Quilts and Color Values

I have so much trouble with value when it comes to picking out fabric in quilting. Value is supposed to be the difference in dark or light of the colors. It seems easier if the colors are different shades of same color, but I don’t often make a monochromatic quilt. I mean, light blue is lighter than navy blue. Unfortunately, to me, blues tend to look darker than reds, but that isn’t always the case.

I found a way to cheat. I take my small digital camera into the fabric shops with me to help me pick out the colors. I lay the bolts down and take a photo in the “black & white” mode so the color is stripped and all I see are the darks and lights. I wish that I had figured this out a long time ago.

Here is a photo of my husband’s quilt (pattern from “Heather’s Quilt” at <http://www.kerrysgarden.us/christmas-quilts/>) which is now going to be the back of the quilt because it doesn’t have that “pop” that I like. It was supposed to be 3 dimensional.

Now look at it in the black and white mode. Can you see the lack of contrast? (Also, note the quality inspector specializing in comfort judging my work. The cat takes his job very seriously and I knew the quilt passed when he curled up to nap.)

The red and blue are nearly the same in value. That negates the three dimensional effect that the quilt would have had.

The new front of my husband’s quilt is the Attic Window Pattern, another   3-D effect. (I like to make my quilts reversible. I’m spending money on the back material, might as well make it interesting.)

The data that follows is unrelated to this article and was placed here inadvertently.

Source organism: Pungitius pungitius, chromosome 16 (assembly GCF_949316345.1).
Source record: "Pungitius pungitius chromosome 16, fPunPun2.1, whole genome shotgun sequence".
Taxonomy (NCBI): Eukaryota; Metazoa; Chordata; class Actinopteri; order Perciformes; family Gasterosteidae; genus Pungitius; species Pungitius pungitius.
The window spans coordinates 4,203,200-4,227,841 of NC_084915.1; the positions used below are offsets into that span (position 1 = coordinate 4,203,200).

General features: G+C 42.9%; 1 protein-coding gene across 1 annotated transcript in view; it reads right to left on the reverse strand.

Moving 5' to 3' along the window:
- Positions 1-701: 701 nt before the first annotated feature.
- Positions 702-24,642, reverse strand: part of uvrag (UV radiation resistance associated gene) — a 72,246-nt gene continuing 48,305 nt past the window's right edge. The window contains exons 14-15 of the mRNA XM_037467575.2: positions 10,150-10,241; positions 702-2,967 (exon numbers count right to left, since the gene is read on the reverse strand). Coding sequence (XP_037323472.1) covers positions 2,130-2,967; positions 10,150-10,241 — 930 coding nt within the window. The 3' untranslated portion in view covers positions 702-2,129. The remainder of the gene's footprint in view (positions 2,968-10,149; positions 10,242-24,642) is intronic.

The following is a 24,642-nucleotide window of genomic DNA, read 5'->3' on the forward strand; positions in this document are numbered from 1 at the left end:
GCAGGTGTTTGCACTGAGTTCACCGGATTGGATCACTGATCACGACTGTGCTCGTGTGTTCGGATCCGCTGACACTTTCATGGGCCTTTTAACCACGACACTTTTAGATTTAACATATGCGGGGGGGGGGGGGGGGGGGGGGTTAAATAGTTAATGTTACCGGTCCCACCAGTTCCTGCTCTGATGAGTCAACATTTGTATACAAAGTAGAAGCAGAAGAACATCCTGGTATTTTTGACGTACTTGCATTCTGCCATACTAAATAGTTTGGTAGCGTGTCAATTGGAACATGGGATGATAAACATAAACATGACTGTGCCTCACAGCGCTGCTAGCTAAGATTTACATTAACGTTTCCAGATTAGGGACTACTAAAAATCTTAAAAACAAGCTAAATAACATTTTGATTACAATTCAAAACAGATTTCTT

Here is the image in black and white. There is more contrast creating interest for the eyes, even if you ignore the images in the window panes.

Now, here is my niece’s quilt top. She picked out the pieces and this was before I figured out the camera trick, otherwise, I might have suggested a deeper color of pink for the light side of the pane.

The quilt is static instead of dynamic. It is the Attic Window Pattern, but notice that there seems to be little contrast between the pain and the light side of the window edge. It could have been dramatic or more interesting, in my opinion. (I did not add a sashing because it was one of the first Attic Window Patterns that I found. It never occurred to me at that point to add the sashing until I ran across some later that had the extra material and I liked the results. I'm basically a beginner quilter.)
Look at the image with the color stripped. You can see the contrast, but the pane and the bottom are too similar in my opinion. The colors work wonderfully together, but the contrast isn't there for the window edge. It is very mild.

These are all UFO (UnFinished Objects). I have to finish them!

Hot Chocolate Recipe




(Inspired by the women on the sewing list-SGOT*. They gave out so many recipes and ideas. I used my recipe, but added the box of pudding.)


5 cups of dry milk
2 cups of powdered sugar
1 cup of cocoa
1 cup of non-dairy creamer (Any flavor-I used caramel)
1 big box (5.5 oz) of instant pudding (Any flavor-I used caramel)


Just stir together and add 1/3 cup of the mixture with hot water.


Hints:
1)    I like to stir the sugar, cocoa, non-dairy creamer, and pudding together before adding the powder milk. It seems to mix easier.
2)    I like adding the hot chocolate mixture to peppermint tea. My nieces and nephew love peppermint hot chocolate.
3)    Sometimes, I add other herbs and spices such as cinnamon, nutmeg, and allspice. I do that to the individual cups though because not everyone likes the same flavorings.

*SGOT (Sewing Gifts On Time-http://groups.yahoo.com/group/SewingGiftsOnTime/) is an on-topic sewing site. It has a time of the year, during the winter holidays, that it allows for off-topic discussions.